S&P: Swedish covereds resilient even if house prices fall by 30%

Jan 9th, 2015

Swedish house prices could fall in 2015 against a backdrop of stricter amortisation requirements and Europe’s deteriorating economic outlook, but Swedish covered bond ratings would likely prove resilient even if prices fell by 30%, Standard & Poor’s said yesterday (Wednesday).

Riksbank imageWhile the ongoing increase in Swedish house prices could continue this year — in Q3 2014 nominal house prices were more than 20% higher than in 2007 — S&P noted that, according to the OECD, house price-to-income ratios indicate a current overvaluation by 21.6% above the long term average price-to-income ratio. The rating agency said that the house price appreciation is “exaggerated”.

The Swedish central bank has warned on the high prices and S&P said that against a backdrop of moves regarding regulatory requirements for mortgage loan amortisation and Europe’s weak economy, a correction could be building up, with Swedish house prices eventually falling to align with the long term average.

“The magnitude of any reversion of house prices to a stable level in the long term will depend on the pace of interest rate increases, housing supply, as well as changes in amortization patterns, tax laws, consumer expectations, or unemployment,” said the rating agency.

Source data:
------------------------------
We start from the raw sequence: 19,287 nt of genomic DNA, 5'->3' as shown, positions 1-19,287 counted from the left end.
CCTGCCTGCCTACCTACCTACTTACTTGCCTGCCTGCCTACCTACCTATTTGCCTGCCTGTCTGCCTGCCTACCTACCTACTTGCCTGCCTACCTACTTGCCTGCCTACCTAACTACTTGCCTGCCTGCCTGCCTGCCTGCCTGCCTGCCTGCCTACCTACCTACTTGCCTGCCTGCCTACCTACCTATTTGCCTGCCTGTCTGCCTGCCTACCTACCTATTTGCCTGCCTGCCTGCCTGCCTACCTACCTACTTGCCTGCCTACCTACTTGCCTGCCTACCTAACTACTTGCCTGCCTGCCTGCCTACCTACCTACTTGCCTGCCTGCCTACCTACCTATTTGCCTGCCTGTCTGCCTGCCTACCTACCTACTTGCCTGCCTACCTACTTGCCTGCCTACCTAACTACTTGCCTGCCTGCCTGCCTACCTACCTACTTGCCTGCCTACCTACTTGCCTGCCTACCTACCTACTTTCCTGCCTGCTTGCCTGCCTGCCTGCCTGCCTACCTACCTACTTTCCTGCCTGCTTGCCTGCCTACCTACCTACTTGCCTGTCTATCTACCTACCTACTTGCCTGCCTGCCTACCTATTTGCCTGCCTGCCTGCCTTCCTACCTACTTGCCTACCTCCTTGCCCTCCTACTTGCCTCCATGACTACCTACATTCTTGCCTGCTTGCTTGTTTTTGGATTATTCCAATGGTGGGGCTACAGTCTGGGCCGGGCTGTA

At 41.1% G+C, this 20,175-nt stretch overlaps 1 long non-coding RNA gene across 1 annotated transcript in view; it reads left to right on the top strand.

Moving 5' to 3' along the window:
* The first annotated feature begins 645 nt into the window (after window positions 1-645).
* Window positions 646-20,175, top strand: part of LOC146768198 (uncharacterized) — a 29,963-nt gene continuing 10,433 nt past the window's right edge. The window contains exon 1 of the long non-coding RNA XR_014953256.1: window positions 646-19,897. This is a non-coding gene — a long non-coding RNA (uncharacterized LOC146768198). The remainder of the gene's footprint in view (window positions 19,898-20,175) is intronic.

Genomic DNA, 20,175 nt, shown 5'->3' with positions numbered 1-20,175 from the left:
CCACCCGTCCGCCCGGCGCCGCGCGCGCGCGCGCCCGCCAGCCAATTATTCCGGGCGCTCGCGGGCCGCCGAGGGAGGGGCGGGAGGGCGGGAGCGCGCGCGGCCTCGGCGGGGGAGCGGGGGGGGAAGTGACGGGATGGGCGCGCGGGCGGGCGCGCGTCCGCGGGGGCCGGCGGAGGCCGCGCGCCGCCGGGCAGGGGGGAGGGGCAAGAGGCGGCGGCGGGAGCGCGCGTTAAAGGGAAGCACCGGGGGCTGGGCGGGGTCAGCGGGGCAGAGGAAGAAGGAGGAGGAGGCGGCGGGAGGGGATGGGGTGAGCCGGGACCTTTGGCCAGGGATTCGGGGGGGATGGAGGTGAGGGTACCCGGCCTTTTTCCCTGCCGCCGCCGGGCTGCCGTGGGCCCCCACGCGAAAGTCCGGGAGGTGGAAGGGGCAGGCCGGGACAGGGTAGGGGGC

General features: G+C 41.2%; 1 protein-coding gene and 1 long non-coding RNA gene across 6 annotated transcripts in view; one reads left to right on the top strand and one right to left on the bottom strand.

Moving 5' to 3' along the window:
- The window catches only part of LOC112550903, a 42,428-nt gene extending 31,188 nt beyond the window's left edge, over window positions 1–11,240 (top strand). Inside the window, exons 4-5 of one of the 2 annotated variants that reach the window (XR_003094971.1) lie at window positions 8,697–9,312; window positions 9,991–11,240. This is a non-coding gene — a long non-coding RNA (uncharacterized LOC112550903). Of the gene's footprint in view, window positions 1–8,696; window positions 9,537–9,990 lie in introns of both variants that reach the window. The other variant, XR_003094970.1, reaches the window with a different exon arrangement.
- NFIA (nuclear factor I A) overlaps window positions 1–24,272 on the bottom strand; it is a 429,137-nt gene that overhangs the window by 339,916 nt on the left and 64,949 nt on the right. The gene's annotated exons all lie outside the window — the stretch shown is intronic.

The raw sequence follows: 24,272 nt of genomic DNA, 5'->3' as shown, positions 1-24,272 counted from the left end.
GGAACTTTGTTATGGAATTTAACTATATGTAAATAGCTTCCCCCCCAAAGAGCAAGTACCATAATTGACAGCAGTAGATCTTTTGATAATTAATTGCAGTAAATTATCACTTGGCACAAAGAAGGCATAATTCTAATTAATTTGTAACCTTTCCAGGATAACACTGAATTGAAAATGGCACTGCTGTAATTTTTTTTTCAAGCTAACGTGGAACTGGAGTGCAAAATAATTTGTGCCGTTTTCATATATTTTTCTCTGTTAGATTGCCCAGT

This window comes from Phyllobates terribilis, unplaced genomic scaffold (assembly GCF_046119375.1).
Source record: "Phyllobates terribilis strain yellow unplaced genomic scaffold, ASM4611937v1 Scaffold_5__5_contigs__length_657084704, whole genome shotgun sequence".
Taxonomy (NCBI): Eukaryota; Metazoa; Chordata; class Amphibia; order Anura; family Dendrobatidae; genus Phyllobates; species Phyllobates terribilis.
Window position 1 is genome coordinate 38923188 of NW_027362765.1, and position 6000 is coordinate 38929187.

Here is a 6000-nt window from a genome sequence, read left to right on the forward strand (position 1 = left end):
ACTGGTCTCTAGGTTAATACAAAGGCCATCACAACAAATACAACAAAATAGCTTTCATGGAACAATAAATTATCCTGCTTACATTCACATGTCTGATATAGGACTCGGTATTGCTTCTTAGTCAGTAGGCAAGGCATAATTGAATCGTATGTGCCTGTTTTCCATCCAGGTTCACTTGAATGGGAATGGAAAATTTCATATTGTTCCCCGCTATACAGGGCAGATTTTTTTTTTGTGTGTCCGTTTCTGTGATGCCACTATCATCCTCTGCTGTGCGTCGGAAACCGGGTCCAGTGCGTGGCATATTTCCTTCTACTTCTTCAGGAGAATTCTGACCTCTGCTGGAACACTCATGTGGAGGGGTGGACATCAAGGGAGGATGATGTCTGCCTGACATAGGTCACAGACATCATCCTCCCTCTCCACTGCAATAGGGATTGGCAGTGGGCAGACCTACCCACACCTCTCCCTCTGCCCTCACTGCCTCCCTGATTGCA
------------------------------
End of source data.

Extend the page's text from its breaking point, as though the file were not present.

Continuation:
However, having tested the impacts of various house price decline scenarios on the covered bond programmes of three Swedish banks — Swedbank Hypotek, Nordea Hypotek and Länsförsäkringar Hypotek — S&P said its Swedish covered bond ratings would likely remain stable.

Without changing any other elements of its rating analysis, the agency reduced the most recent property valuations of the residential pools backing the three programmes by 10%, 20%, and 30%.

The lower valuation scenarios increase weighted-average LTV ratios and, in turn, weighted-average foreclosure frequency and weighted-average loss severity, according to S&P.

The impact on potential losses on the pools would result in higher target enhancement levels, with target overcollateralisation commensurate with a triple-A rating in the most severe scenario increasing by an average of 13.4 percentage points to 29.7%, for example. But S&P said that even in this case nominal overcollateralisation remains sufficient for all the programmes it tested.

The rating agency noted that available eligible assets for overcollateralisation could be below that necessary to support current ratings, but said it believes that issuers would replace ineligible assets with eligible assets if available, or that the ineligible assets would remain in the cover pool for the benefit of covered bond investors.

“We therefore consider that there is sufficient cushion between the cover pools’ available and target overcollateralisation levels to allow the Swedish covered bond programs that we rate to withstand a decline of up to 30% in house prices without suffering a downgrade,” said S&P.

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